Mono.kultur #48 – Eyal Weizman
Vorrätig (kann nachbestellt werden)
- Softcover, 20 x 15 cm
- 20 × 15 × 0.4 cm
From the ground, the object is seemingly innocuous. A kite, floating just above the horizon, its line stretched tight in the wind. It is only when it is reeled back that one can see the camera attached to it, held together using rubber bands and the neck of a plastic bottle.
Referred to as a ‘community satellite’, its images will be used in lieu of actual satellite imagery; filmed in areas above the Negev desert where Bedouin ownership of land is contested, and yet higher-resolution satellite images are withheld. The pictures show evidence of houses and other landmarks that point to Bedouin inhabitation prior to the founding of Israel in 1948. In an area where many Bedouin villages are illegalised, and routinely destroyed to make way for Jewish settlements, it is no small conclusion.
This makeshift satellite is just one of the many inventions from the group Forensic Architecture, a research agency based at Goldsmiths, University of London. Made up of architects, lawyers, journalists, scientists, and more, it is far from a conventional architectural practice; instead investigating human rights and environmental violations where the truth appears to have been distorted or covered up. In 10 years of work, they have investigated illegal detention sites in Cameroon, used oceanography to track a migrant boat adrift in NATO-surveilled waters, modelled a prison in Syria using victims’ memories of sound, and examined the causes and consequences of forest fires in Borneo and Sumatra. At its forefront is Eyal Weizman, a British Israeli architect.
Born in 1970 in Haifa, a city on Israel’s Mediterranean coast, Weizman studied at the Architectural Association in London before shifting his focus back to Israel. He had long been preoccupied with the country’s architecture and its complicity in the Israeli occupation, and in 2002 was invited with his colleague Rafi Segal to present the Israeli stand at the World Congress of Architecture in Berlin. They decided to exhibit models of Jewish settlements built in the occupied Palestinian territories. It was subsequently banned by the Israel Association of United Architects a month before the show, and as a response the pair published their material in a separate journal, with an exhibition in New York. It won Weizman international recognition and spoke of his projects to come: of his use of architecture as a means of investigation, and refusal to be silenced by those in a position of power.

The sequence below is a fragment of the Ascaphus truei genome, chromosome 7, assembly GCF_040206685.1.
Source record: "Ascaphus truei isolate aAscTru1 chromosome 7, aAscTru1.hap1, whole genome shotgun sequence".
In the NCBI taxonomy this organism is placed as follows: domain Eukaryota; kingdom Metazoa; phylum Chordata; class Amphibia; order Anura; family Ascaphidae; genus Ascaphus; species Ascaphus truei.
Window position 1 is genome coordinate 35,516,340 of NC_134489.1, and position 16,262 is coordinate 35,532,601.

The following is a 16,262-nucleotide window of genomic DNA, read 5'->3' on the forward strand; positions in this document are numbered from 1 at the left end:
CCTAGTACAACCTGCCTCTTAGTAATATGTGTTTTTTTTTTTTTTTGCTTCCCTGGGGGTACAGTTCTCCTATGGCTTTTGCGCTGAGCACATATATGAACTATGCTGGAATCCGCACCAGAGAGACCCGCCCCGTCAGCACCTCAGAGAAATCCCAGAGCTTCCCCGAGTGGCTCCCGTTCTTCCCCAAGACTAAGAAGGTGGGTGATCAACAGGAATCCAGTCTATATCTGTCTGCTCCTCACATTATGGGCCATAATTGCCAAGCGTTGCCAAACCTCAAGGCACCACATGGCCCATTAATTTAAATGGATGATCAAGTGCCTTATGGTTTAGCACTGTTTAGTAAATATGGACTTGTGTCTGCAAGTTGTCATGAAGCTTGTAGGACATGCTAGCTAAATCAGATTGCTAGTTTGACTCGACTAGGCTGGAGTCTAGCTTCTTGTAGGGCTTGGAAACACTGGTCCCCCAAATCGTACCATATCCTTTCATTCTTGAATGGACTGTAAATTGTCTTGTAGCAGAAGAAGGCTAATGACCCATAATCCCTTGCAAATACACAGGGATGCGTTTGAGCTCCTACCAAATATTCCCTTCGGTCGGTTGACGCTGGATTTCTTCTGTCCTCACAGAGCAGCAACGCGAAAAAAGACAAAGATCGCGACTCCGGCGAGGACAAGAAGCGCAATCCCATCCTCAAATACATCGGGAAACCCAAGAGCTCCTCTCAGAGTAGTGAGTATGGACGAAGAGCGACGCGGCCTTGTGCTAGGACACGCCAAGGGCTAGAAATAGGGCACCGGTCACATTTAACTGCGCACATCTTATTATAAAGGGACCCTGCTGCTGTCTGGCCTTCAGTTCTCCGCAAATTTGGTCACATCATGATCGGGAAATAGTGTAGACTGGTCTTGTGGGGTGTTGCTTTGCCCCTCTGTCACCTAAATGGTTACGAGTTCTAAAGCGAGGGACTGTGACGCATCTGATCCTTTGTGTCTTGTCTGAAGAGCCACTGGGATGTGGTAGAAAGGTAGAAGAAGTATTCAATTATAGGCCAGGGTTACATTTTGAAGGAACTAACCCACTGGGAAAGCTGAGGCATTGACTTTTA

Since then, Forensic Architecture has used a range of pioneering techniques, from reading the ‘fingerprints’ of smoke clouds left behind by missile strikes, to autopsying the path of toxic, crop-killing herbicides using fluid dynamics. Their research is used mainly as evidence in court cases and tribunals, and is often commissioned by victims and human rights associations. It has also leaked into the public spheres of museums and art exhibitions, such as the documenta 14 in Kassel, the Institute of Contemporary Arts in London, and the Manifesta in Palermo. In 2018, there was a controversial nomination for the Turner Prize. While art critics debated about the boundaries between political activism and fine arts, Weizman’s statement about the nomination was ambivalent: ‘I’d rather lose prizes and win cases.’
Such forays into the art world undoubtedly bring another dimension to the group’s work: namely, what happens when art has real-world consequences. In 2019, their contribution to the Whitney Biennial in New York caught the attention of the press. Forensic Architecture had presented an 11-minute film on a tear gas canister known as a Triple-Chaser, manufactured by a company called the Safariland Group and used throughout the world. This same company was owned by Warren B. Kanders – who was also the vice chair of the Whitney board. After months of protests, which saw Forensic Architecture and seven other artists withdraw from the biennial, Kanders reluctantly resigned from the Whitney.
Like the community satellites, Triple-Chaser and the countless other projects of Forensic Architecture have helped shed light on moments of violence and corruption. Architecture is used as a confluence of time, space, and context to gather evidence, painstakingly pieced together to provide fragments of truth. Whilst their work aims to correct injustices, it also helps victims process their loss and have it acknowledged on a public scale, forcing us to confront and address our systems’ failures and shortcomings.